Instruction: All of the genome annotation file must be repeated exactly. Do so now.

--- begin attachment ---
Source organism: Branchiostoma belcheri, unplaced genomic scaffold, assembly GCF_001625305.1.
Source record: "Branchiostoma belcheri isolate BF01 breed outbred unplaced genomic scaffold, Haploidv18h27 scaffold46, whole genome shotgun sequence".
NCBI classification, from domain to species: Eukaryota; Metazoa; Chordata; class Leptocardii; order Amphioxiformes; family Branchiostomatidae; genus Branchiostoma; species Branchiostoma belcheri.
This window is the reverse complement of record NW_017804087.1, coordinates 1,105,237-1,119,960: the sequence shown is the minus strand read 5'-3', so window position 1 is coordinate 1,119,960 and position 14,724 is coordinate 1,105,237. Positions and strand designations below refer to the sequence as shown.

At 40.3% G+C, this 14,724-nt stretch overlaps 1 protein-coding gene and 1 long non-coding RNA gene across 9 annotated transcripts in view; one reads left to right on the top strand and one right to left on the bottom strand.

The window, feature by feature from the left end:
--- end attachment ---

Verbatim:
Source organism: Branchiostoma belcheri, unplaced genomic scaffold, assembly GCF_001625305.1.
Source record: "Branchiostoma belcheri isolate BF01 breed outbred unplaced genomic scaffold, Haploidv18h27 scaffold46, whole genome shotgun sequence".
NCBI classification, from domain to species: Eukaryota; Metazoa; Chordata; class Leptocardii; order Amphioxiformes; family Branchiostomatidae; genus Branchiostoma; species Branchiostoma belcheri.
This window is the reverse complement of record NW_017804087.1, coordinates 1,105,237-1,119,960: the sequence shown is the minus strand read 5'-3', so window position 1 is coordinate 1,119,960 and position 14,724 is coordinate 1,105,237. Positions and strand designations below refer to the sequence as shown.

At 40.3% G+C, this 14,724-nt stretch overlaps 1 protein-coding gene and 1 long non-coding RNA gene across 9 annotated transcripts in view; one reads left to right on the top strand and one right to left on the bottom strand.

The window, feature by feature from the left end: